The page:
If you’d like to start by trying some different sex positions for endometriosis, though, take a look at our experts’ suggestions below.
1Get on top.
Your partner doesn’t want to hurt you, of course. But if you don’t give them any direction or show them what feels good, they’re going to be stuck guessing, which is never fun when it comes to sex. This goes for everyone, not just women with endometriosis. But women with endometriosis want to be particularly careful when it comes to demonstrating what feels good and what doesn’t. Getting on top should help that.
Gelman said, “Everyone is different, but I find that if the person with endometriosis is on top that works well because they can control the depth and speed.” That way, if you like to be penetrated, you can control most of the action. Gelman also recommended using a water-based lubricant to make everything more comfortable.
2Try a sideways sex position.
Dr. Kendra Segura, an OB/GYN practicing in California, told HelloGiggles that because pain is usually caused by deeper penetration, positions like “doggy style” can be especially unbearable for women with endometriosis. Even the missionary position, which some people consider to be the most vanilla of all positions, can be painful. That’s why you might just want to adjust the angles.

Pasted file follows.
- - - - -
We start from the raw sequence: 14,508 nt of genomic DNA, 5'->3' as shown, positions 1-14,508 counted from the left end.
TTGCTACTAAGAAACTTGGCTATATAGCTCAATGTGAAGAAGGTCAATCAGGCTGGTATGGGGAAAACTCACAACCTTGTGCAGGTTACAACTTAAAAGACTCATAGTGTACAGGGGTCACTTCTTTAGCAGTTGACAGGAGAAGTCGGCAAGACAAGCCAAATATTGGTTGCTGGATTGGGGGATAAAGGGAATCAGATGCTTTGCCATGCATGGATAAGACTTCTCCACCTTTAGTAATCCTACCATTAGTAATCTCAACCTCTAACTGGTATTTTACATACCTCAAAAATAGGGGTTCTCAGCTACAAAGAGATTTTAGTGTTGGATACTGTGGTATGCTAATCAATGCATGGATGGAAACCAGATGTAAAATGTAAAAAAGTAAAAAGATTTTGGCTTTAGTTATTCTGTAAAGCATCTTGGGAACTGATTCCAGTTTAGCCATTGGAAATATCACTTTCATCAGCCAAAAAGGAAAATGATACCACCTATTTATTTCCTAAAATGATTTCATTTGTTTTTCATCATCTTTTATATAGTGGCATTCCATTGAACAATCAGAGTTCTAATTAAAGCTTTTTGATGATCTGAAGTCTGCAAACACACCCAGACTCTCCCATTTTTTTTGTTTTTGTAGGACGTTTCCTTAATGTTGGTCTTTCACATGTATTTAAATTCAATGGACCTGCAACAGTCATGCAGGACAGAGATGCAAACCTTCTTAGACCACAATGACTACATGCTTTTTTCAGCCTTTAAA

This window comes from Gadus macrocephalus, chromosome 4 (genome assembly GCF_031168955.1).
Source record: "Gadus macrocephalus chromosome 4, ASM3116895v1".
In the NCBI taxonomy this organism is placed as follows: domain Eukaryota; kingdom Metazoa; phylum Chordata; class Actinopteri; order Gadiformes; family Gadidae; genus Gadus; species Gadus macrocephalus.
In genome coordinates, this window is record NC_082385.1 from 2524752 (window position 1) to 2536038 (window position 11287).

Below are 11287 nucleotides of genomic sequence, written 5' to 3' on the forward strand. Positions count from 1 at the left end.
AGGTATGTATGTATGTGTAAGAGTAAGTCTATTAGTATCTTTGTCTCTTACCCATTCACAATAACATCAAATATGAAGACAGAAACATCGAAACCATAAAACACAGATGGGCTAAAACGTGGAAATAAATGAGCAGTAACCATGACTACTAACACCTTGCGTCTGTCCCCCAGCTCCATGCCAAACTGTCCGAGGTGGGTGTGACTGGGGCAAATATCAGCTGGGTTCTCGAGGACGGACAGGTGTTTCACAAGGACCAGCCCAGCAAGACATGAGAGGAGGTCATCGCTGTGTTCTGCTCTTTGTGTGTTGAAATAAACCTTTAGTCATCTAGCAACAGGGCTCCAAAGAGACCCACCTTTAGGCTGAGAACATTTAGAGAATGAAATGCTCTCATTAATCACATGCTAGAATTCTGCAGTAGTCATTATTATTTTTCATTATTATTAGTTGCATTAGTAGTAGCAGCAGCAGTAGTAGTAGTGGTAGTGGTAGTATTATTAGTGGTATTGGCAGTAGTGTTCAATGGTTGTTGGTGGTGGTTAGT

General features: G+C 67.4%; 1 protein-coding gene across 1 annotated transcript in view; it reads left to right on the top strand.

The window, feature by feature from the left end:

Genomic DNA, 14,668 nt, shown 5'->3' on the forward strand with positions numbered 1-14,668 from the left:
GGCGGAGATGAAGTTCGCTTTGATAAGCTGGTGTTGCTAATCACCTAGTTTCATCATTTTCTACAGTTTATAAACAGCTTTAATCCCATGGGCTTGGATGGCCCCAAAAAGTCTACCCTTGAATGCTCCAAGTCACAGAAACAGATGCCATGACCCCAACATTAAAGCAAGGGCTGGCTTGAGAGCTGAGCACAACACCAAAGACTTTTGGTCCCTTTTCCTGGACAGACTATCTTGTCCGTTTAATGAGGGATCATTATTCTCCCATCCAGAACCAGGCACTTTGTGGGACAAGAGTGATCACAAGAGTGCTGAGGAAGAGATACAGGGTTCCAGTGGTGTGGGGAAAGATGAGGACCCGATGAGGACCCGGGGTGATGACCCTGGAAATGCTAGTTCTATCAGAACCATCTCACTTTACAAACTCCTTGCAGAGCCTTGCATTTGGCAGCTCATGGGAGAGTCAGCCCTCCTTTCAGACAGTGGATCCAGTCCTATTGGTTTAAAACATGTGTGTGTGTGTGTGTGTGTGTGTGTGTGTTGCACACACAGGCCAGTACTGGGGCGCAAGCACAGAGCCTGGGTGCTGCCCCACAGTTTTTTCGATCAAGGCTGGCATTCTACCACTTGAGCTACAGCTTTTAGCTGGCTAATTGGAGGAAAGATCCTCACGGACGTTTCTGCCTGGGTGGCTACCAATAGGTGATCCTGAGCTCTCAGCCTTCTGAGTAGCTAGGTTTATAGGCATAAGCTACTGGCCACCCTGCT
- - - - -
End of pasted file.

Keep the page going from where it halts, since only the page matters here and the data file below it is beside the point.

You can get close face-to-face and see if that helps, or try spooning — if you’re doing the backwards thrusting, you can control the depth of penetration. If you prefer face-to-face, you can take it up a notch by throwing a leg over your partner’s shoulder — you get a good view and can communicate how deeply you want to be penetrated. Bonus: You have great access to your clitoris, which is key to achieving orgasm for most women.